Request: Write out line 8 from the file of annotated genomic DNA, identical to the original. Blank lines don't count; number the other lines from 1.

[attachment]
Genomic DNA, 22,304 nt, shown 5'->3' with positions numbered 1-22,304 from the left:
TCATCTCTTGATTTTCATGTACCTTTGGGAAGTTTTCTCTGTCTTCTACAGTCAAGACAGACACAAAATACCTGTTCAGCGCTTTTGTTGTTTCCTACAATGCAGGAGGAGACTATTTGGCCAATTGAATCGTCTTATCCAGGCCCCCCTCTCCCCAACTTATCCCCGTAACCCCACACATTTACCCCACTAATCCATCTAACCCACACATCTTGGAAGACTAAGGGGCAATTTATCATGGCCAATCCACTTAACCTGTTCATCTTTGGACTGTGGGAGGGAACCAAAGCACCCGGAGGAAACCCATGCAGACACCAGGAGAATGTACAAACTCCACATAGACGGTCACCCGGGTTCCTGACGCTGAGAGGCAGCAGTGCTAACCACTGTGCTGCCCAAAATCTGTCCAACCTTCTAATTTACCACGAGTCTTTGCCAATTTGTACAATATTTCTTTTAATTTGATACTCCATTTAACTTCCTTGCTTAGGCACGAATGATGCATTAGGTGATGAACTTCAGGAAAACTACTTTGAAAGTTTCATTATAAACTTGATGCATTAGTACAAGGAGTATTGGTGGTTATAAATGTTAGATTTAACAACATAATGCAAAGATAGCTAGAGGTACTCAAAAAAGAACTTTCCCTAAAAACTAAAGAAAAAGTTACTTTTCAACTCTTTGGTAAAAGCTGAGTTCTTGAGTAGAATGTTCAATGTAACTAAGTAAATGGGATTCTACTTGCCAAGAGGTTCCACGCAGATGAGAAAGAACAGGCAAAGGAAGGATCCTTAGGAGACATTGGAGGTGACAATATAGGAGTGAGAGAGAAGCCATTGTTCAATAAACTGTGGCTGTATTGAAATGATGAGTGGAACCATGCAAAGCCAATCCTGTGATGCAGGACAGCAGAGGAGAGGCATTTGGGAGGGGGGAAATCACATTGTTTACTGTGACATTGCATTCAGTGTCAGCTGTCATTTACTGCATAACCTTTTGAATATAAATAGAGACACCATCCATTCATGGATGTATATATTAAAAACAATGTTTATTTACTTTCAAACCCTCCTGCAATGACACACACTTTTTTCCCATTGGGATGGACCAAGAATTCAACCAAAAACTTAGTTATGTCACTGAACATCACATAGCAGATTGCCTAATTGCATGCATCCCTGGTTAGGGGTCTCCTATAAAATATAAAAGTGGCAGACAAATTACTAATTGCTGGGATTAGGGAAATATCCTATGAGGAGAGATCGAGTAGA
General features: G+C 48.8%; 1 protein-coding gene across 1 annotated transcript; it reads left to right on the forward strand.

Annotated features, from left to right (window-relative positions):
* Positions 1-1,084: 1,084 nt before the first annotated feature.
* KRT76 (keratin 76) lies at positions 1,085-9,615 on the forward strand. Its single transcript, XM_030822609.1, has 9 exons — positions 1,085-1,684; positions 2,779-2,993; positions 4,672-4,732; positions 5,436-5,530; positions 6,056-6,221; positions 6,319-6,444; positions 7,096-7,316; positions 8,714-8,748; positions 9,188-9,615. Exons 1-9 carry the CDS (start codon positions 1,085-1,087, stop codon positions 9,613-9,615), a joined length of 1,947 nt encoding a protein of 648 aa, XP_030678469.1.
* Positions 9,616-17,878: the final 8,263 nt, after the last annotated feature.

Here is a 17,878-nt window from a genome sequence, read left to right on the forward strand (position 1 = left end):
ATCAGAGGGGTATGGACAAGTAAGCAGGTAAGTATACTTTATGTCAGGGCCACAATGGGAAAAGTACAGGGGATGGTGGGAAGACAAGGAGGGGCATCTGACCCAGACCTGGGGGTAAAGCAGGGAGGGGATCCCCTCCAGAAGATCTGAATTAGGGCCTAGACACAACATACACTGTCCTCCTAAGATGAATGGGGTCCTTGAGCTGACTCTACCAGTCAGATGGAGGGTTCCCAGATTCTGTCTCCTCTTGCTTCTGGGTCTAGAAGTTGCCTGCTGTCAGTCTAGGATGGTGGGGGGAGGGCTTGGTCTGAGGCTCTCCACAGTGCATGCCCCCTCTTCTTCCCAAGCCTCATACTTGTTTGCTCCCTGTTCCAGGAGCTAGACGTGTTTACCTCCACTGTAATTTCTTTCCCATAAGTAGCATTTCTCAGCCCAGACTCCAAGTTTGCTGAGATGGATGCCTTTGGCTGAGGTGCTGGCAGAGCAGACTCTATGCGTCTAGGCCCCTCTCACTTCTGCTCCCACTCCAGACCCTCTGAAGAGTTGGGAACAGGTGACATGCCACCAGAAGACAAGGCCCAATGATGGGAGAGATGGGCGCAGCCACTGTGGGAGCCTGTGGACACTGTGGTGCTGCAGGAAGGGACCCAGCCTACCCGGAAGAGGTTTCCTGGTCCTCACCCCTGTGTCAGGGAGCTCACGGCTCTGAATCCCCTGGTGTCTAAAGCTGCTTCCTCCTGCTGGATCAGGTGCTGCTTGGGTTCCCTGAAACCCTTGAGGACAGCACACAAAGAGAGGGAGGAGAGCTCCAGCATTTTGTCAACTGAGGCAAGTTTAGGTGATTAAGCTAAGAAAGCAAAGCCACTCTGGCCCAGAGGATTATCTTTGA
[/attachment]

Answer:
Here is a 17,878-nt window from a genome sequence, read left to right on the forward strand (position 1 = left end):